Living with a compost toilet for 2 years and we have a few tricks that work for our budget, lifestyle, and overall peace of mind! Here are just a couple of many tips on using a compost toilet, the media to use, and how to keep it dry while traveling! Now….I gotta go clean the shitter….. 🙂
These are not my first bruises, cuts, scrapes, etc. from living on the homestead or with animals in general. They are inevitable! Fences have cut me, nails have gone through my boot, chicken/turkey/rabbit feet have scraped me, my head has been bruised from knocking it on fence posts or beams form things we are building, and yes….oh yes…my rooster has attacked me. 🙂 It is quite amusing though watching him flap his wings and get all riled up, sort of floating into the air spurring his sharp “talons” at me (or the girls) in effort to make us go away. Unfortunately, “going away” means inside the house, and that is not satisfactory as there are things to do outside! Another reason for the Chicken Tractors! Anytime Roo fusses (every few weeks), I simply grab him by the feet and let him hang upside down. I have tried kicking him away, but that just makes him way more arrogant. Better to nip it in the bud. I have walked outside to take my girls to school, holding coffee, and this little b****rd jumped me from behind! I spilled my coffee on my shirt and since I had to turn around and go back inside he had the nerve to crow over and over again upon his victory! Ugh! 🙂 So, the other day when we were building some tractors outside, he go me through my jeans, and the bruises came a couple of days later. This pic is of the outside of my right thigh. He got me with both feet at the same time. It honestly didn’t and doesn’t even hurt (unless you poke them like my husband likes to do to torment me and my easily bruised skin!) but I thought I would share some of the adventures of owning a rooster…this was exactly what I warned my husband about when we discussed it a couple of years ago. Now the chickens are all put up in a tractor..except for Roo. His predecessor has taken over the Throne of the Barnyard, and now his time on the Crab Homestead has ended. He will be processed soon, but in the mean time he still looks to terrorize sporadically..probably all the pent up….umm…frustration. And he hangs out by the chicken tractor anyway. I kind of feel bad for him because he was “shut out” but he can still visit with them. Then I look at my leg and think, “No I don’t feel bad.” 🙂
Either way, I still can not be mad at Roo b/c he did a damn good job defending our ladies from skunks and hawks. And he stands up for the little biddies to the hens who like to peck. Overall, he will always have a special place in my heart as all of our animals do. And so for that, We Thank You.
Here is a quick video on the New Years Chicks (8 wks) compared to the 4 wk old chicks born at the end of January. I moved them to the big chicken coop today, separated them from the 8 week old chickens with chicken wire stapled down the middle. The 8 week old chickens can still get outside, but I just wanted them to stay away form my little biddies as they seem to try to establish their pecking order with the little guys. I think it is bullying, lol, my husband says it is nature…tomatoes-tomawtoes. I am acting as mother hen and protecting them!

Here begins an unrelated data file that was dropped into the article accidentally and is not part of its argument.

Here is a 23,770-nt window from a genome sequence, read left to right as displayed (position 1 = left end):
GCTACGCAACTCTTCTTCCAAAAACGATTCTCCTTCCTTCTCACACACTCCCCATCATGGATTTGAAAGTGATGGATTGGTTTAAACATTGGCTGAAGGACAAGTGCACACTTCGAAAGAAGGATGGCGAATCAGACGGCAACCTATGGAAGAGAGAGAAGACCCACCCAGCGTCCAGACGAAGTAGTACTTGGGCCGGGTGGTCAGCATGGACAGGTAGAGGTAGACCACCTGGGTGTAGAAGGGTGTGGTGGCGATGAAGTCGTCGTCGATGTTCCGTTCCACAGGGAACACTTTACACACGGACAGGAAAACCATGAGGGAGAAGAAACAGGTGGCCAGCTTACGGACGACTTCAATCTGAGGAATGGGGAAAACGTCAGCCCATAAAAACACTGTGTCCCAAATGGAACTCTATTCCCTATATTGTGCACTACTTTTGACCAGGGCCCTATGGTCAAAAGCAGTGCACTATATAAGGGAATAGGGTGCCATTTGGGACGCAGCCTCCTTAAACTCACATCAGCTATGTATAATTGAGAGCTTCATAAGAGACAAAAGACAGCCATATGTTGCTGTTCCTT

At first, I was scared to get roosters b/c you hear all the bad sides, “They attack you,” ” super territorial”, etc. Well, in order to get baby chicks, and to have a complete circle of sustainability, I had to suck it up. So, we got a rooster with a batch of hens and they grew up together just fine. Eventually, when he got to be about 6 months old, he was territorial. He started to attempt to spar me or my husband when we would go feed or get eggs….so here is a quick tip on how to squash this bad behavior:
Grab him by the feet and hold him upside down until he stops squirming. This is a dominance show of force. After hanging there all embarrassed for a minute he will chill out. Be consistent too!
After doing this once, he would leave us alone for a while until he forgot who was boss again. Periodically we would have to go through this and still do, but it helped me not be scared of him..he probably could smell it! lol! Something that did not help was my kids began to get “attacked” by this guy, so they started going outside to his pen (before he was totally free range) where he and his ladies lived with their nerf swords and the top of a big waterer as a shield. This made him more mad! He really did not like new things, like if I was holding a drink in my hand he took it as a threat. But I would go out with them and snatch him up and let them hold him upside down. He stopped messing with them eventually. Why do I keep him around, you may ask? Because he fought a hawk and a skunk to protect his hens…and that is just fine in my book. He may be aggressive but he does his job. Here this stud it below! He just started getting his tail feathers back after his fight with the hawk.
Roo had some little roos (ok lots of little roos) in our first 2 hatches last year, so we decided to keep one. He gets chased by Roo some days when he is on his bad side, but it only took one sparring match to settle that hierarchy! I was scared to have two because of the fighting, but it was squared away quickly 🙂 This guy’s mom was a Rhode Island Red hen so he was the prettiest of all of the roosters we hatched. I had to keep him! i am pretty sure he is the father of our new red chicks we hatched this last month.
Word of advice: Don’t try to keep two roosters in the same pen. Our style works b/c they have 3 acres to run around on. So my younger roo can get away from Daddy Roo. Also, at least 6 hens per rooster. We have 9 right now for both roosters and it works, but just be mindful with this ratio!